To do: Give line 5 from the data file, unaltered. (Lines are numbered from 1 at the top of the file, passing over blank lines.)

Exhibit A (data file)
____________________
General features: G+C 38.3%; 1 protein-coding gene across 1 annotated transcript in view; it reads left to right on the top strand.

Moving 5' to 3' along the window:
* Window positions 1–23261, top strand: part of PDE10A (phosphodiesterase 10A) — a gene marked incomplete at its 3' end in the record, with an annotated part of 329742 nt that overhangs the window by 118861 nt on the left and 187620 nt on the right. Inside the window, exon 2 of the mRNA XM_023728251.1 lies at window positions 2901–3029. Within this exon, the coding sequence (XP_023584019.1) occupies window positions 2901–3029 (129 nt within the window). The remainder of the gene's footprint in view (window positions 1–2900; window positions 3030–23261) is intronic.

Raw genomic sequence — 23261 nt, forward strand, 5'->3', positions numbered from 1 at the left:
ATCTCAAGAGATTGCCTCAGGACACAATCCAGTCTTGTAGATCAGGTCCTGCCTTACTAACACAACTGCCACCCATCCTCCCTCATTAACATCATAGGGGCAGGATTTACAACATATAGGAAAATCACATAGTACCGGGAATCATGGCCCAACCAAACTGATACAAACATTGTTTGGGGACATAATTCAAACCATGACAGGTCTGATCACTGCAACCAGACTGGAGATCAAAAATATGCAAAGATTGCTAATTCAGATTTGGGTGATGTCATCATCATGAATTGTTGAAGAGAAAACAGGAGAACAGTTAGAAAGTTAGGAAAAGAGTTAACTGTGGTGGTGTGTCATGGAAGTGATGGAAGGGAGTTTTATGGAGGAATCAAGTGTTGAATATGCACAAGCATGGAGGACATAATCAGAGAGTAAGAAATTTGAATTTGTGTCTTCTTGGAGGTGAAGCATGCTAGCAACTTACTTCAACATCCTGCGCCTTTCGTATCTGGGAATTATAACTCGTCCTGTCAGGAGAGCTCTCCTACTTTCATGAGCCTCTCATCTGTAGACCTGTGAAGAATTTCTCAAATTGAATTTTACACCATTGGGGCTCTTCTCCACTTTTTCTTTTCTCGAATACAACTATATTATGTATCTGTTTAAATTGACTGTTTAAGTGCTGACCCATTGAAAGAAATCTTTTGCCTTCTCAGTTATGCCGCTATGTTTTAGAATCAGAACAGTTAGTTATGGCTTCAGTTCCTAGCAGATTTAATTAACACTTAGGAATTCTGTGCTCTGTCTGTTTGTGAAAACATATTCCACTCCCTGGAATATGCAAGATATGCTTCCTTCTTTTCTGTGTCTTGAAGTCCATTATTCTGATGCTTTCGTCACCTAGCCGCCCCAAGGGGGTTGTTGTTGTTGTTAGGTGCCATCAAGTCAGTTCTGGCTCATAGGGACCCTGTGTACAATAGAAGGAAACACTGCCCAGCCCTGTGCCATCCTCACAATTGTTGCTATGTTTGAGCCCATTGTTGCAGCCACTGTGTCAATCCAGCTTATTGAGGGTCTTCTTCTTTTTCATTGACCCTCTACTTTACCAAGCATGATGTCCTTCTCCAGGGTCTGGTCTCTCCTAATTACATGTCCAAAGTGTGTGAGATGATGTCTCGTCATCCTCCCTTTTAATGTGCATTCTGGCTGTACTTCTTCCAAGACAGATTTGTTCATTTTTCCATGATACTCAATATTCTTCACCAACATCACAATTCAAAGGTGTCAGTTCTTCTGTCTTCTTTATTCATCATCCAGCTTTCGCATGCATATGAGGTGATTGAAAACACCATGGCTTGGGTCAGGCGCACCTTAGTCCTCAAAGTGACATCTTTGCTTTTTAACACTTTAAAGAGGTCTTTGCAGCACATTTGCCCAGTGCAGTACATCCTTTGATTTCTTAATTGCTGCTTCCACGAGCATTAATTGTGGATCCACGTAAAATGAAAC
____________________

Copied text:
ATCTCAAGAGATTGCCTCAGGACACAATCCAGTCTTGTAGATCAGGTCCTGCCTTACTAACACAACTGCCACCCATCCTCCCTCATTAACATCATAGGGGCAGGATTTACAACATATAGGAAAATCACATAGTACCGGGAATCATGGCCCAACCAAACTGATACAAACATTGTTTGGGGACATAATTCAAACCATGACAGGTCTGATCACTGCAACCAGACTGGAGATCAAAAATATGCAAAGATTGCTAATTCAGATTTGGGTGATGTCATCATCATGAATTGTTGAAGAGAAAACAGGAGAACAGTTAGAAAGTTAGGAAAAGAGTTAACTGTGGTGGTGTGTCATGGAAGTGATGGAAGGGAGTTTTATGGAGGAATCAAGTGTTGAATATGCACAAGCATGGAGGACATAATCAGAGAGTAAGAAATTTGAATTTGTGTCTTCTTGGAGGTGAAGCATGCTAGCAACTTACTTCAACATCCTGCGCCTTTCGTATCTGGGAATTATAACTCGTCCTGTCAGGAGAGCTCTCCTACTTTCATGAGCCTCTCATCTGTAGACCTGTGAAGAATTTCTCAAATTGAATTTTACACCATTGGGGCTCTTCTCCACTTTTTCTTTTCTCGAATACAACTATATTATGTATCTGTTTAAATTGACTGTTTAAGTGCTGACCCATTGAAAGAAATCTTTTGCCTTCTCAGTTATGCCGCTATGTTTTAGAATCAGAACAGTTAGTTATGGCTTCAGTTCCTAGCAGATTTAATTAACACTTAGGAATTCTGTGCTCTGTCTGTTTGTGAAAACATATTCCACTCCCTGGAATATGCAAGATATGCTTCCTTCTTTTCTGTGTCTTGAAGTCCATTATTCTGATGCTTTCGTCACCTAGCCGCCCCAAGGGGGTTGTTGTTGTTGTTAGGTGCCATCAAGTCAGTTCTGGCTCATAGGGACCCTGTGTACAATAGAAGGAAACACTGCCCAGCCCTGTGCCATCCTCACAATTGTTGCTATGTTTGAGCCCATTGTTGCAGCCACTGTGTCAATCCAGCTTATTGAGGGTCTTCTTCTTTTTCATTGACCCTCTACTTTACCAAGCATGATGTCCTTCTCCAGGGTCTGGTCTCTCCTAATTACATGTCCAAAGTGTGTGAGATGATGTCTCGTCATCCTCCCTTTTAATGTGCATTCTGGCTGTACTTCTTCCAAGACAGATTTGTTCATTTTTCCATGATACTCAATATTCTTCACCAACATCACAATTCAAAGGTGTCAGTTCTTCTGTCTTCTTTATTCATCATCCAGCTTTCGCATGCATATGAGGTGATTGAAAACACCATGGCTTGGGTCAGGCGCACCTTAGTCCTCAAAGTGACATCTTTGCTTTTTAACACTTTAAAGAGGTCTTTGCAGCACATTTGCCCAGTGCAGTACATCCTTTGATTTCTTAATTGCTGCTTCCACGAGCATTAATTGTGGATCCACGTAAAATGAAAC